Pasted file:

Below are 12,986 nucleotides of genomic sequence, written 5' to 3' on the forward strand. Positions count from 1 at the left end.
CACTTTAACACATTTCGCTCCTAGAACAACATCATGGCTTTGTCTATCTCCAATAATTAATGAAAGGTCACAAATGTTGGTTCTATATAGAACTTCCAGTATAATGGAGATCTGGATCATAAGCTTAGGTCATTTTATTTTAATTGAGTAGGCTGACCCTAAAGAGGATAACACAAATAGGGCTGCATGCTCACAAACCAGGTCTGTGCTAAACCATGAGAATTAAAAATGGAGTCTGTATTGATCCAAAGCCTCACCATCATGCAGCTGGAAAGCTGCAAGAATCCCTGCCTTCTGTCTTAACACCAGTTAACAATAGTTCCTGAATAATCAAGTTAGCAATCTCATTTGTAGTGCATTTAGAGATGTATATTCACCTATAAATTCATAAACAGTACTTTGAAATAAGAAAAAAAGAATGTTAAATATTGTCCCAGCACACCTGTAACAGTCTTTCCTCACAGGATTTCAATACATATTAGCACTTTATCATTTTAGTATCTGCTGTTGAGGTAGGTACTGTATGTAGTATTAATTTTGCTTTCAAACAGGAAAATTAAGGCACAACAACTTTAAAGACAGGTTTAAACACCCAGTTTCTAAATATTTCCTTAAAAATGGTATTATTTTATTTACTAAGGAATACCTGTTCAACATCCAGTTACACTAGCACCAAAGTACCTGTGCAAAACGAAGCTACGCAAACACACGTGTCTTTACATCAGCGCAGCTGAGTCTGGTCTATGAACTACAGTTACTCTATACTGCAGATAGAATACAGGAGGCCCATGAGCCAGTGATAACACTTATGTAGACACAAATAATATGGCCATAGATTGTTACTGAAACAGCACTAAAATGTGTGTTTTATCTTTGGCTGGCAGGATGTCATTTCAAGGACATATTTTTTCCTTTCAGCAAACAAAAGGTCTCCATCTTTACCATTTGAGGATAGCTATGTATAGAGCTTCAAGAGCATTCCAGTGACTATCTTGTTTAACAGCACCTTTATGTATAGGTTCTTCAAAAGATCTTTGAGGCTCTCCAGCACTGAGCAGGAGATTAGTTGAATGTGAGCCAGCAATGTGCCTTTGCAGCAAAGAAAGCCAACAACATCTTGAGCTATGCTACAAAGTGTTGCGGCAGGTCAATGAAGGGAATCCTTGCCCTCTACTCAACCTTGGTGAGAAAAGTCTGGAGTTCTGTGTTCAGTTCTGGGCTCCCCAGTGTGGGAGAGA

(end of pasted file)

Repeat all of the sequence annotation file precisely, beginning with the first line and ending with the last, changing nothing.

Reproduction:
Below are 12,986 nucleotides of genomic sequence, written 5' to 3' on the forward strand. Positions count from 1 at the left end.
CACTTTAACACATTTCGCTCCTAGAACAACATCATGGCTTTGTCTATCTCCAATAATTAATGAAAGGTCACAAATGTTGGTTCTATATAGAACTTCCAGTATAATGGAGATCTGGATCATAAGCTTAGGTCATTTTATTTTAATTGAGTAGGCTGACCCTAAAGAGGATAACACAAATAGGGCTGCATGCTCACAAACCAGGTCTGTGCTAAACCATGAGAATTAAAAATGGAGTCTGTATTGATCCAAAGCCTCACCATCATGCAGCTGGAAAGCTGCAAGAATCCCTGCCTTCTGTCTTAACACCAGTTAACAATAGTTCCTGAATAATCAAGTTAGCAATCTCATTTGTAGTGCATTTAGAGATGTATATTCACCTATAAATTCATAAACAGTACTTTGAAATAAGAAAAAAAGAATGTTAAATATTGTCCCAGCACACCTGTAACAGTCTTTCCTCACAGGATTTCAATACATATTAGCACTTTATCATTTTAGTATCTGCTGTTGAGGTAGGTACTGTATGTAGTATTAATTTTGCTTTCAAACAGGAAAATTAAGGCACAACAACTTTAAAGACAGGTTTAAACACCCAGTTTCTAAATATTTCCTTAAAAATGGTATTATTTTATTTACTAAGGAATACCTGTTCAACATCCAGTTACACTAGCACCAAAGTACCTGTGCAAAACGAAGCTACGCAAACACACGTGTCTTTACATCAGCGCAGCTGAGTCTGGTCTATGAACTACAGTTACTCTATACTGCAGATAGAATACAGGAGGCCCATGAGCCAGTGATAACACTTATGTAGACACAAATAATATGGCCATAGATTGTTACTGAAACAGCACTAAAATGTGTGTTTTATCTTTGGCTGGCAGGATGTCATTTCAAGGACATATTTTTTCCTTTCAGCAAACAAAAGGTCTCCATCTTTACCATTTGAGGATAGCTATGTATAGAGCTTCAAGAGCATTCCAGTGACTATCTTGTTTAACAGCACCTTTATGTATAGGTTCTTCAAAAGATCTTTGAGGCTCTCCAGCACTGAGCAGGAGATTAGTTGAATGTGAGCCAGCAATGTGCCTTTGCAGCAAAGAAAGCCAACAACATCTTGAGCTATGCTACAAAGTGTTGCGGCAGGTCAATGAAGGGAATCCTTGCCCTCTACTCAACCTTGGTGAGAAAAGTCTGGAGTTCTGTGTTCAGTTCTGGGCTCCCCAGTGTGGGAGAGA